TO THE TREES Stephen Clair (independent) *****
This Beacon, NY based troubadour pays us another visit with a brace of personal, introspective songs. To The Trees is a batch of gently rolling tunes that deal with matters of the heart, like sitting around the kitchen table with him as you enjoy a good cup of coffee and discuss the things that really matter… and it feels so very good.
To The Trees focuses Clair’s sights on home. The title track and centerpiece of the record is inspired by Italo Calvino’s “The Baron In The Trees”… the song’s subject walking out on a family meal to live out her days in the limbs of those trees.
To the trees, to the trees
She’s another bird set free
It’s where she’s meant to be
Lolling in its branches
Taking all life’s chances
I hope she remembers me
To the trees
The central message of this, his 9th album, is about embracing change and accepting the new, something we could all handle a little better.
The band on To The Trees is Stephen on guitar and vocals, Lee Falco on drums, Brandon Morrison on bass (mix engineer too) and Will Bryant on keys. As a singer, Clair has a relaxed, casual style that reminds me of Ray Davies on some of his solo stuff, complimented by the band’s laid back playing style. It’s the depth of his lyrical observations that lift this above the crowd, so it was interesting to note in the press info that Clair’s library is filled with the likes of Samuel Beckett, Dorothy Parker and E.B. White. And it’s not like he’s lecturing us about how we should live nor is he talking above our heads. Of To The Trees Stephen says “It’s a true story. Here is this collection of songs, and here is my heart on full display.” Performing Songwriter notes that he’s “the kind of citified troubadour that the roots songwriting world needs these days.”
To The Trees feels very autobiographical, particularly Hope We Make It Here, which surely must be about the 19th century corner homestead, a former general store in the town of Beacon, that Clair and his family call home. This record isn’t just compatible or worthwhile sentiments, it’s like Stephen Clair is inviting us in to sit at his table with unassuming honesty and vulnerability. It’s a beautiful thing.
HOT TRACKS: I Hope We Make It Here, Let It Out, Cry
BLACK PEARL Black Pearl (Redline Music) ****
If you like your rock & roll shot full of bluesy goodness, I’ve got something for you here. Black Pearl’s self titled debut is a juicy, often slow burning piece of easy flowing excellence with enough swagger and attitude to fill you to the brim.
Black Pearl is a rock-blues project featuring London based Detroit singer Marcus Malone, former Wishbone Ash guitarist and arranger Muddy Manninen and songwriter Pete Feenstra. Originally born as a song writing project by Muddy & Pete during the lockdown, Marcus quickly came on board and thus magic was born. Black Pearl wanders between rock, blues, Americana and even Latino for a unique and enjoyable musical blend. A couple of things struck me right away; how as a singer Malone often reminds me of Dug Pinnick from King’s X, and that the guitar playing has a Robin Trower feeling to it. Haunting and bluesy, the songs feed your imagination.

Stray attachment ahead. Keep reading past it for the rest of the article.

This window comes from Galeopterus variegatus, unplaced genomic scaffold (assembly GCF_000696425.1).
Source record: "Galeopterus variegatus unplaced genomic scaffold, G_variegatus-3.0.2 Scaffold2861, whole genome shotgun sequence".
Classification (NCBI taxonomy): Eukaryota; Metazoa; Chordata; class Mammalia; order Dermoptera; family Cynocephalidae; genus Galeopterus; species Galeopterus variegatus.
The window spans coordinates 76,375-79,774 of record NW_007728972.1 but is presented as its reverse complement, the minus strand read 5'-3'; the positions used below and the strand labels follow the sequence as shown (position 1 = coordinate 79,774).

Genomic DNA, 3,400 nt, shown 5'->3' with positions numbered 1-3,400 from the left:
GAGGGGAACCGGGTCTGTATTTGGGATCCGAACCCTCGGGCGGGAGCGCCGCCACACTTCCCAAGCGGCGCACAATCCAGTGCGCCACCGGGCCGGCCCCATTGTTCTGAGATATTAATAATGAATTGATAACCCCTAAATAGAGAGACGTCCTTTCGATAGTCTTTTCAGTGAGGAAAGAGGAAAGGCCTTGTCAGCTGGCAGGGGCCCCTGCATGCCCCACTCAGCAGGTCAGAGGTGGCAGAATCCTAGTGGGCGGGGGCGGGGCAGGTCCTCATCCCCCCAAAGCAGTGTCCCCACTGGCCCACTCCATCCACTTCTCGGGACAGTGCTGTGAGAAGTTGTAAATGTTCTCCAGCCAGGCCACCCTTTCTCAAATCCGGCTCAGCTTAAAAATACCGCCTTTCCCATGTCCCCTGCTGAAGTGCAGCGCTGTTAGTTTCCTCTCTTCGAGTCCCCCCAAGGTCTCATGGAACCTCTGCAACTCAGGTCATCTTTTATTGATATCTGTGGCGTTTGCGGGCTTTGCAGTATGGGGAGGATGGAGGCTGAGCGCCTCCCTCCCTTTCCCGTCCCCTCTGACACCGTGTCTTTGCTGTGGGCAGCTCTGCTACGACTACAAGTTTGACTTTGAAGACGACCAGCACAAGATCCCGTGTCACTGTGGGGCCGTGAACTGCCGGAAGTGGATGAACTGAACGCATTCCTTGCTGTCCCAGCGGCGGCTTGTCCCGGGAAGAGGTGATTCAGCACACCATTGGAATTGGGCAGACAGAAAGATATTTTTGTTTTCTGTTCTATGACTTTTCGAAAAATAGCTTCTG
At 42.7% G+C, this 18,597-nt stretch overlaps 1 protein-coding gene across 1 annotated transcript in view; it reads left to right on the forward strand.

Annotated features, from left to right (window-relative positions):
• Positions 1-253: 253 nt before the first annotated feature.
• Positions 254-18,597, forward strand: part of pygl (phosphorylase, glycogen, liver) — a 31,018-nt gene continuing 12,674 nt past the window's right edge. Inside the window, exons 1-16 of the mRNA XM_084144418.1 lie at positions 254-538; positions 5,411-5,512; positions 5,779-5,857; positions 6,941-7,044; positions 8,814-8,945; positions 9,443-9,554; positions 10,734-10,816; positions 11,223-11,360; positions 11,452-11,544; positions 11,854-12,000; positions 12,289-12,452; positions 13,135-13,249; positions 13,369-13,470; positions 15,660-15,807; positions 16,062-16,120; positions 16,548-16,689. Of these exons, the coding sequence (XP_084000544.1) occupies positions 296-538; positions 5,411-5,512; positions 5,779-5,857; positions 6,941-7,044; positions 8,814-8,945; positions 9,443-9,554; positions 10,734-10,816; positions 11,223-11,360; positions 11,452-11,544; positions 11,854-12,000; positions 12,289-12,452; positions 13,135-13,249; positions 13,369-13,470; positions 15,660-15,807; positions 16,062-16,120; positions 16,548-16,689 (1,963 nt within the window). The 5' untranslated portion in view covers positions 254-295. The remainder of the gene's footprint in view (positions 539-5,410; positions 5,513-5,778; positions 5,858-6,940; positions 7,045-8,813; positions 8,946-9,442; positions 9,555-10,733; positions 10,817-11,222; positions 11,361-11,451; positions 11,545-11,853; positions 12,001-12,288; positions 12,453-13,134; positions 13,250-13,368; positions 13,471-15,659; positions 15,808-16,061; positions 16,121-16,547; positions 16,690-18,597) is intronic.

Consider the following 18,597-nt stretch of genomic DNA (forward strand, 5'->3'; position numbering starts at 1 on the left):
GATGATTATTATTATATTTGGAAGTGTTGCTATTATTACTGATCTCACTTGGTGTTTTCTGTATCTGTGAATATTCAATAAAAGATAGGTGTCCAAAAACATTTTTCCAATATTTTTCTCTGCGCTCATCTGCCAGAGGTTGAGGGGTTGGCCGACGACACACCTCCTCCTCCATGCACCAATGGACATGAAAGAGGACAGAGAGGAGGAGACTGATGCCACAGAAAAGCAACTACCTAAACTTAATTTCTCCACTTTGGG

Muddy Manninen was the songwriter and guitarist for Wishbone Ash for 13 years. Marcus Malone learned his craft opening for guys like Bob Seger and Iggy Pop before being courted by Motown Records. Peter Feenstra is an award winning blues promoter and blues/rock DJ and songwriter. They each bring something different to Black Pearl, which I daresay comes off stronger than the sum of its parts. There’s a pop sensibility, a melodic touch that you don’t often hear in this genre, and lyrics that have the ability to spark the imagination. Take Price On Love, with its sort of gently rolling Motown feel. When was the last time you heard the phrase “your cool galactic charm” in a song? I thought so. Feenstra’s lyrics address many of the same subjects dealt with in the genre, but he has a way of putting a little tweak or twist on them that makes you go “yeah”.
Black Pearl may have been born as a pandemic project but Black Pearl sounds like an album done by musicians (Malone & Manninen plus various guests) that understand each other very well. I’m looking forward to sharing these tunes on my internet radio shows.
HOT TRACKS: Luxury Girl, Price On Love, Moment Of Regret
UNCHANGE Gina Sicilia (VizzTone) *****
A stunning new album here from this former Pennsylvania native who has called Nashville home for a decade now. Unchange pairs that sultry blues/ soul voice with the intuitive production of Colin Linden (Blackie & The Rodeo Kings, Bruce Cockburn), and it’s no exaggeration to call this album sheer bloody magic.
As soon as they started pre-production for the new record, Gina and Colin discovered a mutual affinity for classic gospel music, which set the tone for the sessions. Unchange features songs by Sam Cooke and Reverend Gary Davis as well as a variety of more contemporary styles. Gina is on vocals of course, with Colin on guitars and vocals, Johnny Dymond on bass and Bryan Owings on drums, with a handful of guests on keys and backup vocals. Linden obviously enjoyed making this record with Ms. Sicilia immensely, saying “Gina- pure blues, old world, old soul, new sound. Every day was a fresh take on sharing joy, heartache and redemption.”
I first encountered Gina Sicilia with 2013’s It Wasn’t Real, and I’ve been a fan since with Unchanged being her 5th disc to join my collection but, I think, it’s her 10th overall. While she handles her blues extremely well, I would characterize Gina as more of a soul singer, bringing a depth to the songs she sings that others can only dream of. Colin Linden’s sparse production style here frames that voice in a wonderful light, the sometimes understated and stark ambience allowing her to shine through. This is what it can sound like when producer/ collaborator and artist really understand each other.
I certainly recognize songs like Death Don’t Have No Mercy and Make Me A Pallet On Your Floor, but if you’re in the mood for a cathartic breaking of the heart, go directly to Valentine, which features Sicilia’s emotion-laden voice and Linden’s delicate acoustic guitar work. If this doesn’t make you melt, nothing will.
In the past Gina Sicilia has worked with producers like Dave Gross, Dave Darling, Glenn Barratt and Cody Dickinson, but as good as those albums have been with Unchange Linden pulls out some startling performances from her, one after the other; talk about 2 creative forces fitting each other like a glove. It really doesn’t get any better than this.
HOT TRACKS: Valentine, Healing Time, One Last Tender Moment
DAY OUT IN NOWHERE Graham Bonnet Band (Frontiers) *** ¾